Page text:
Equatorial Guinea’s vice-president, Teodoro Nguema Obiang Mangue, has announced on social media that the country has abolished the death penalty.
He wrote on his Facebook page: “Historic and memorable for our country in the management of respect for Human Rights. I write with capital letters to seal this unique moment: EQUATORIAL GUINEA HAS ABOLISHED THE DEATH PENALTY,” said the vice president.
The measure – announced about two months before local, legislative and presidential elections – had been demanded internally and externally for several years.
Teodorín Obiang, the name by which the vice-president of Equatorial Guinea is usually known, is the son of President Teodoro Obiang, who has been in power since 1979.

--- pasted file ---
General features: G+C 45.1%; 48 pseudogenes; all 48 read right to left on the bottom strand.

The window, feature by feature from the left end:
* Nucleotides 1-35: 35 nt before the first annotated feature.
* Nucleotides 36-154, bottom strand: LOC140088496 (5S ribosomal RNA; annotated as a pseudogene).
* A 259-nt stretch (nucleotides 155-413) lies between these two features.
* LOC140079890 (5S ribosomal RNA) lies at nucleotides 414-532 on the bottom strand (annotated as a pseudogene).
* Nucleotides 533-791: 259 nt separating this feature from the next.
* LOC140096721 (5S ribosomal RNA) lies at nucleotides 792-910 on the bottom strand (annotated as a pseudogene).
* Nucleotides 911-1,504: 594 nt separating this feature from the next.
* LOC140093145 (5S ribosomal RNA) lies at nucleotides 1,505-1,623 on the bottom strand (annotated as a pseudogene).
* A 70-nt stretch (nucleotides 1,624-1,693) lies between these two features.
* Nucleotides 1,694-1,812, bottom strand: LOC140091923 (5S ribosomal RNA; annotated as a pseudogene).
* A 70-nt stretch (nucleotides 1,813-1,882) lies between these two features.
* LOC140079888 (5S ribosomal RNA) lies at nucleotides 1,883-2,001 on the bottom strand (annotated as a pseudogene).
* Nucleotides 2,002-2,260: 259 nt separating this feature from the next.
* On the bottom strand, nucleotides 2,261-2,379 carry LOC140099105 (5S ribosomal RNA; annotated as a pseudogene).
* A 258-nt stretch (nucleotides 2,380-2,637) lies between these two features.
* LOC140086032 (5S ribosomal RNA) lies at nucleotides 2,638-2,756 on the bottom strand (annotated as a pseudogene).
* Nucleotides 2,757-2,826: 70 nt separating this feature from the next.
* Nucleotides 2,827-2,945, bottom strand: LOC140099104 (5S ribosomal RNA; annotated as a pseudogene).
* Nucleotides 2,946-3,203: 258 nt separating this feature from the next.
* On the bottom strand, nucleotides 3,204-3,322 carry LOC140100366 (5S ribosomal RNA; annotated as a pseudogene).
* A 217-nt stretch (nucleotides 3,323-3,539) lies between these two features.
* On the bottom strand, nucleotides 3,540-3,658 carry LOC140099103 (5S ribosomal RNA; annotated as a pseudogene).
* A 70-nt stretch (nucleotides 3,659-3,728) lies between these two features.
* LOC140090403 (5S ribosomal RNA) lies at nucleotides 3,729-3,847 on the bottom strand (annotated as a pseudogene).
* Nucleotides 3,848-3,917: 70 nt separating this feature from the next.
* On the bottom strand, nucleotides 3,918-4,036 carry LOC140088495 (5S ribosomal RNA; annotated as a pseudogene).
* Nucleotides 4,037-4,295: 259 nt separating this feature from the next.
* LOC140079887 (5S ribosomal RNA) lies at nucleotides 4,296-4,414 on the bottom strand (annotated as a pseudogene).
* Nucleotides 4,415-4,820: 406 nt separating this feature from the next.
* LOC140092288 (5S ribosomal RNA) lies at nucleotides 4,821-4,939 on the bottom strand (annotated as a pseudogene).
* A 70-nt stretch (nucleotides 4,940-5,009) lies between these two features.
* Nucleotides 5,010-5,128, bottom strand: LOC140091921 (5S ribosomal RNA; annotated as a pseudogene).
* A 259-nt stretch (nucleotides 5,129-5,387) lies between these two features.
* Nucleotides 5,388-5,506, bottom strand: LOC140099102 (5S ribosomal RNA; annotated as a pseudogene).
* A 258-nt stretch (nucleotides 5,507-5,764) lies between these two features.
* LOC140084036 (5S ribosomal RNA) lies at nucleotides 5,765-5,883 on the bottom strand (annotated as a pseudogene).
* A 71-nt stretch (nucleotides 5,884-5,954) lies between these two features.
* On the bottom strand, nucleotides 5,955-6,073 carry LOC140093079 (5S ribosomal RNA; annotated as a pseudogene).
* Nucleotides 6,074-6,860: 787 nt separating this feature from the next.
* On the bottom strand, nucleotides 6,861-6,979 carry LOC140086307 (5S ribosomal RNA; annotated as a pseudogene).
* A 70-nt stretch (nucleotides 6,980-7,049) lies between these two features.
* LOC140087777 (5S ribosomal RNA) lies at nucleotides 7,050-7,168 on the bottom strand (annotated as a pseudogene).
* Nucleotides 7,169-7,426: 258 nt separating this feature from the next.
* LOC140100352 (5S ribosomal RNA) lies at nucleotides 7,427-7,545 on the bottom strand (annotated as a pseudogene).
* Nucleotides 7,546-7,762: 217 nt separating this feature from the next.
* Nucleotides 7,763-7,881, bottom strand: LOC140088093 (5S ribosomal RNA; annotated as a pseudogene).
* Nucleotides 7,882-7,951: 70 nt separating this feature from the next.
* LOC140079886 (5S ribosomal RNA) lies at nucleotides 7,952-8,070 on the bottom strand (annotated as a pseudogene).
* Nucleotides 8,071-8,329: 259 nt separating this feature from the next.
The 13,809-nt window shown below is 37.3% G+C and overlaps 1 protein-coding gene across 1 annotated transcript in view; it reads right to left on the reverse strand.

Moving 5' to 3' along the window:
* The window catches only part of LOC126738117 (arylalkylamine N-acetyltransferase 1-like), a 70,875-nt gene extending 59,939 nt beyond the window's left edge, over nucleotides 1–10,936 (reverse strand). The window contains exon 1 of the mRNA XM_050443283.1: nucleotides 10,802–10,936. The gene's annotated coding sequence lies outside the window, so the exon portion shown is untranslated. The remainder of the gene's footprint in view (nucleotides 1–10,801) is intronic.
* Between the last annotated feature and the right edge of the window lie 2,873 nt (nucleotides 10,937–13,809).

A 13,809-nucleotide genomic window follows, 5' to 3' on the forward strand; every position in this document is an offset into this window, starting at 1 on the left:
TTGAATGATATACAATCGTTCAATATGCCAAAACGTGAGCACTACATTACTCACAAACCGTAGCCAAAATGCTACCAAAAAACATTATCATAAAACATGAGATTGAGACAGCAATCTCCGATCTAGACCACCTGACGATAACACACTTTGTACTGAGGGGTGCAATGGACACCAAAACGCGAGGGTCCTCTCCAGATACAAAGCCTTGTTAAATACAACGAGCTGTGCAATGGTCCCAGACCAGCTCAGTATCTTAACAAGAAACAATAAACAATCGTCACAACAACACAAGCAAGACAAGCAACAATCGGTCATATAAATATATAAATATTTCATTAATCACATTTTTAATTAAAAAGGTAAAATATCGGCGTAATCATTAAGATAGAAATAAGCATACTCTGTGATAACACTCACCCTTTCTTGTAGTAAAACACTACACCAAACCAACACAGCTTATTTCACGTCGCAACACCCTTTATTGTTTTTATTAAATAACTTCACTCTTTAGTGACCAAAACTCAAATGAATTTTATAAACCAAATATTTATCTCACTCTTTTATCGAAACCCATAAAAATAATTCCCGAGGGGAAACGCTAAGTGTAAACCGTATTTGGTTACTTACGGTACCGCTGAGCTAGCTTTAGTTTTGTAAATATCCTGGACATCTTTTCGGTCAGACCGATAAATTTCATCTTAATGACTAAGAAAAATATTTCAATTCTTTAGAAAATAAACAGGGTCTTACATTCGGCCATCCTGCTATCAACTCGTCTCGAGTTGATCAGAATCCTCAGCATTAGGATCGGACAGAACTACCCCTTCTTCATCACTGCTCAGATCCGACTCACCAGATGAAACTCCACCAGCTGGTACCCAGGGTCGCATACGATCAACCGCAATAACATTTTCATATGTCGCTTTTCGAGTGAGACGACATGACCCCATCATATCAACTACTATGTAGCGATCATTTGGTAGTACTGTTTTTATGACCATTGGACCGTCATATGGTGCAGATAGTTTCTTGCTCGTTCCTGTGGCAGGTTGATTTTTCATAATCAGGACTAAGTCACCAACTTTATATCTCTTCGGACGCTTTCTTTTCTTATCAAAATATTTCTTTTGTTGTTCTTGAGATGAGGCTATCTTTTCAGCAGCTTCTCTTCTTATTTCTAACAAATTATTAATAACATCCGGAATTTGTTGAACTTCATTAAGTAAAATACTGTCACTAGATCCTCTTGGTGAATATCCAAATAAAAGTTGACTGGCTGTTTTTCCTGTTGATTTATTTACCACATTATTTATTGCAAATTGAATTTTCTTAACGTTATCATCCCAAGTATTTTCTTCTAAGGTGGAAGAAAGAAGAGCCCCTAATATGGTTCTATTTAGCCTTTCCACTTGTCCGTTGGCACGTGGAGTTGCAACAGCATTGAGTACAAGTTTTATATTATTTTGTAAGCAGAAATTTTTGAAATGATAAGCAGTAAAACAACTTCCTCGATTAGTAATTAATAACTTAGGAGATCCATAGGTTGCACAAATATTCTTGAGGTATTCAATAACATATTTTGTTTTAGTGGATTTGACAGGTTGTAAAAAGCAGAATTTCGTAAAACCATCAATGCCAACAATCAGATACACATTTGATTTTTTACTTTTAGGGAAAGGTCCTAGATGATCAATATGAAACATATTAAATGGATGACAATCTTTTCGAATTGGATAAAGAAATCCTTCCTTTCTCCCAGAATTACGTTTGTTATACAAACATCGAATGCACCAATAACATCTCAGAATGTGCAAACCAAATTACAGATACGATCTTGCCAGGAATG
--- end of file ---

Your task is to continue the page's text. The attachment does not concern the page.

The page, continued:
He also published an image of the country’s new Penal Code, Article 26, which, in Chapter 1, concerning penalties in general, states that “in the application of penalties, the death penalty is totally abolished in Equatorial Guinea”.
The new penal code, Law 4/2022, signed by the head of state on 17 August, will come into force 90 days after its publication in the official gazette.
The commitment to abolish the death penalty was part of the roadmap that Equatorial Guinea, whose regime is accused by international organisations of human rights violations, undertook to implement when it joined the Community of Portuguese Language Countries (CPLP) in 2014.
Equatorial Guinea was also admitted in the Forum Macao in April this year as the ninth Portuguese-speaking country of the organisation.